So, A Roach Walks Into a Local Emergency Room…


“She thinks there’s a cockroach in her ear,” I hear the triage nurse announce over the annoying portable device we all wear. It’s 4AM.

“Hmm.” I immediately think back to the one other episode indelibly etched in my mind of the 5 year old with a roach in his ear. It’s always an interesting story to recount to any listener. Something about removing a roach from a person’s ear gets people’s attention.

That morning, I had just come on shift at 6AM. My first patient was a 5 year old boy brought in by mom with the complaint of an earache. “Probably otitis” runs immediately through my mind; it’s a child, it’s an earache, it’s an off-hour ED visit.

Not feeling fully awake or intellectually alert, I go through the motions.

“Hello. What brings you here?” I say to mom.

“He woke up crying his ear hurt. He’d been fine before this.” says mom.

Child is sitting up, doesn’t look particularly uncomfortable. I reach for the otoscope and for the umpteenth time peeked in the ear.

To my utter shock, I see very clearly 2 insect tentacles. I don’t think I physically jumped nor made a sound, but my inner self jumped and screamed. I turned and looked at mom and said,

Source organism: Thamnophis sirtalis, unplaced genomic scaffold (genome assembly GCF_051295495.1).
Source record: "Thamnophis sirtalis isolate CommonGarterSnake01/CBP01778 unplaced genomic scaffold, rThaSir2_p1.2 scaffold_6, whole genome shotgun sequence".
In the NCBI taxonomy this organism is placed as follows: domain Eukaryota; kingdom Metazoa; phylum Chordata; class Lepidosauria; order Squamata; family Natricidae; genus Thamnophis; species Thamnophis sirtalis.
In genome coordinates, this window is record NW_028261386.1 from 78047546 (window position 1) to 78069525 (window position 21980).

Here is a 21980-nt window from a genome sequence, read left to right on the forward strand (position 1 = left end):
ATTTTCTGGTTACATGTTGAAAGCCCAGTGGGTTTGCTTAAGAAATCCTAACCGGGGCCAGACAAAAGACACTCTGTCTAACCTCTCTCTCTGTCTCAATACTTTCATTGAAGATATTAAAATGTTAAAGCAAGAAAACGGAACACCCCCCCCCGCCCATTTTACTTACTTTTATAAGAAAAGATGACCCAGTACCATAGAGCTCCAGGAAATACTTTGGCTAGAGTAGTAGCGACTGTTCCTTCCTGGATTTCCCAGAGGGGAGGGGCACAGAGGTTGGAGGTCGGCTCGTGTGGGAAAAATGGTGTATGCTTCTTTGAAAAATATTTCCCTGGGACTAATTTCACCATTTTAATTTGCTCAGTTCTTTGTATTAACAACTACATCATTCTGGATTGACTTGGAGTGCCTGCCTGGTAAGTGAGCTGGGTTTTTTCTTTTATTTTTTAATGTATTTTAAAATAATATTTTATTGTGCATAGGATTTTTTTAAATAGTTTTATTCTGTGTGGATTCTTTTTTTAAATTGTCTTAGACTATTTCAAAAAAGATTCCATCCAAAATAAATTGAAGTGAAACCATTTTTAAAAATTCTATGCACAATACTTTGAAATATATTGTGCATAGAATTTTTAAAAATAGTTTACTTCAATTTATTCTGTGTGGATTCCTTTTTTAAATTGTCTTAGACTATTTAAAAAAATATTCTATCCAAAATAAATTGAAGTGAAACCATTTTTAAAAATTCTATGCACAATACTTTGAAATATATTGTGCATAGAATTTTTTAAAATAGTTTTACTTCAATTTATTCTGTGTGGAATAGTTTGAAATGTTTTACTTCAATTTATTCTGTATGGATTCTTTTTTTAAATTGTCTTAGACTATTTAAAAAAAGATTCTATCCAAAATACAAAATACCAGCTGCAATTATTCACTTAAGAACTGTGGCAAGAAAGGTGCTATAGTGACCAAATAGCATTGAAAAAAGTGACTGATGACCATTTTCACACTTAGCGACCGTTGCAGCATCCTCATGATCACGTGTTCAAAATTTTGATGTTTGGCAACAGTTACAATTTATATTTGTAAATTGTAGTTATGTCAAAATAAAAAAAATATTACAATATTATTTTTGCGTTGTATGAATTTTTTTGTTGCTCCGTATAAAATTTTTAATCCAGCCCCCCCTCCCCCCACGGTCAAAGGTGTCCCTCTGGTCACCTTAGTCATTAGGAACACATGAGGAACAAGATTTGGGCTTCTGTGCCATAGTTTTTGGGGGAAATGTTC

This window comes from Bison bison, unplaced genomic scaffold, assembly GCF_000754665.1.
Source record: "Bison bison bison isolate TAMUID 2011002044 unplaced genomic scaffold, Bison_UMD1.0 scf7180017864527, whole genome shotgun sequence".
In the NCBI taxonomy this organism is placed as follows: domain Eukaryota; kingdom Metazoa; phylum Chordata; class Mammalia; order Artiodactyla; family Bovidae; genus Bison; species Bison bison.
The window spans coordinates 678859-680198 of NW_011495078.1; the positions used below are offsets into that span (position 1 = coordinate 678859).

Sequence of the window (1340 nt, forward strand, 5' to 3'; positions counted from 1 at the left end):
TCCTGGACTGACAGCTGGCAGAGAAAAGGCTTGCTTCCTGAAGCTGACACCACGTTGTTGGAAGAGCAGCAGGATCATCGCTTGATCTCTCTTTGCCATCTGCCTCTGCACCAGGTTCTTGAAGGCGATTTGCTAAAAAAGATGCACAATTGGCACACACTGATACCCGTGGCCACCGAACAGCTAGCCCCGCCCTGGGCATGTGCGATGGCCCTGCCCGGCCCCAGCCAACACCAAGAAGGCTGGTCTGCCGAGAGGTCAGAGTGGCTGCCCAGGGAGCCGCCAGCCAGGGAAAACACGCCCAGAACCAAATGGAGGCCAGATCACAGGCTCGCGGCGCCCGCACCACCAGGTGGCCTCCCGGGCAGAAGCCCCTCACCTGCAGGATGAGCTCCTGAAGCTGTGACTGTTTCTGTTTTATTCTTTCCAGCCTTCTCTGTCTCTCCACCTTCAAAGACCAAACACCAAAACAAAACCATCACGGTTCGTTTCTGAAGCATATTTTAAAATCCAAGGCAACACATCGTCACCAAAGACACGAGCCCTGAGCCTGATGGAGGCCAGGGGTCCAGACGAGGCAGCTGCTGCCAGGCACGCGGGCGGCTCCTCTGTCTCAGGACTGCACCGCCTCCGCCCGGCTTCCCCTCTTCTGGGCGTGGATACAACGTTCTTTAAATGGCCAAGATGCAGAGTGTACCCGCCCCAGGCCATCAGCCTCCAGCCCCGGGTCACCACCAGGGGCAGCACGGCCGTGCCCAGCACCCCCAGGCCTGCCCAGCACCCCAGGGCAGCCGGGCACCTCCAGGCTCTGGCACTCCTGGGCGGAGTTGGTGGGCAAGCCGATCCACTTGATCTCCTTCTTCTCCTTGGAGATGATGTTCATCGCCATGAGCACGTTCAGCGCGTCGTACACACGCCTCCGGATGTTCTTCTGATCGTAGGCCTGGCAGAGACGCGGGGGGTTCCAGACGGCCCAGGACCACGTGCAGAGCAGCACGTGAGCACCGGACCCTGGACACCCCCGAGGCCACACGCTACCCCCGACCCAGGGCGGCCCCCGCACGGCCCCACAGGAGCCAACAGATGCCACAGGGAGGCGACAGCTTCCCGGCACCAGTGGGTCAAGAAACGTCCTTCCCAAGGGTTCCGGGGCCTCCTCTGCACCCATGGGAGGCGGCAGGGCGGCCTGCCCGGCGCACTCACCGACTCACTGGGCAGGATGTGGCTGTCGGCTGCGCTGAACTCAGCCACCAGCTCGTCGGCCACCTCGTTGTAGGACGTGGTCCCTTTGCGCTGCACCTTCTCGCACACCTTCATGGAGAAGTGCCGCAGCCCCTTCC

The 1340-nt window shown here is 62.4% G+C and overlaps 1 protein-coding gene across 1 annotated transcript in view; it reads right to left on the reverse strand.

“There’s a bug in there.”

After extracting the small insect, I looked again and to my surprise and disappointment, there was a roach limb still inside.

Disgusting, tenacious little things. Nothing some more irrigation couldn’t get rid of.

That was probably 10 years ago. Removing foreign objects from different orifices is bread and butter for the ED physician. It’s always a good story.

“I think it’s a cockroach,” said the woman as she sat there grimacing. As she talked, she would stop suddenly and cry out, shake her head a little, cover her left ear with her hand in agony. They’d been spraying for roaches.

“Ahhhh, I can feel it move!”

Well, let’s just get this stupid thing out. I’ve done this before. After instilling viscous lidocaine which killed/drowned the beast, I looked.

Once again, I don’t think I physically jumped nor made a sound, but my inner self jumped and screamed. I was staring down at the HUGE butt of a roach. I think I threw up a little in my mouth. It. Was. Absolutely. Disgusting. It was wedged in there.

This one was a bit tougher to get. It took a few attempts at it, but the roach came out in one piece. Or, so I thought. Once again, disappointment and nausea was all I felt when I saw with magnified clarity a single roach limb and its hairs wedged in the external ear canal. Ugghh. Really?


This time, try as we might, with copious irrigation and attempts at grasping it with forceps, I just couldn’t get it. Eventually, it occurred to me that what I see as this GIANT roach limb was in actuality a teeny, tiny little innocuous keratinaceous thing in her ear canal. Rather than risk any more damage, I decided to just stop the madness of rescue and retrieval of the limb. She was more than fine with that idea.

Just another day in your local ED.


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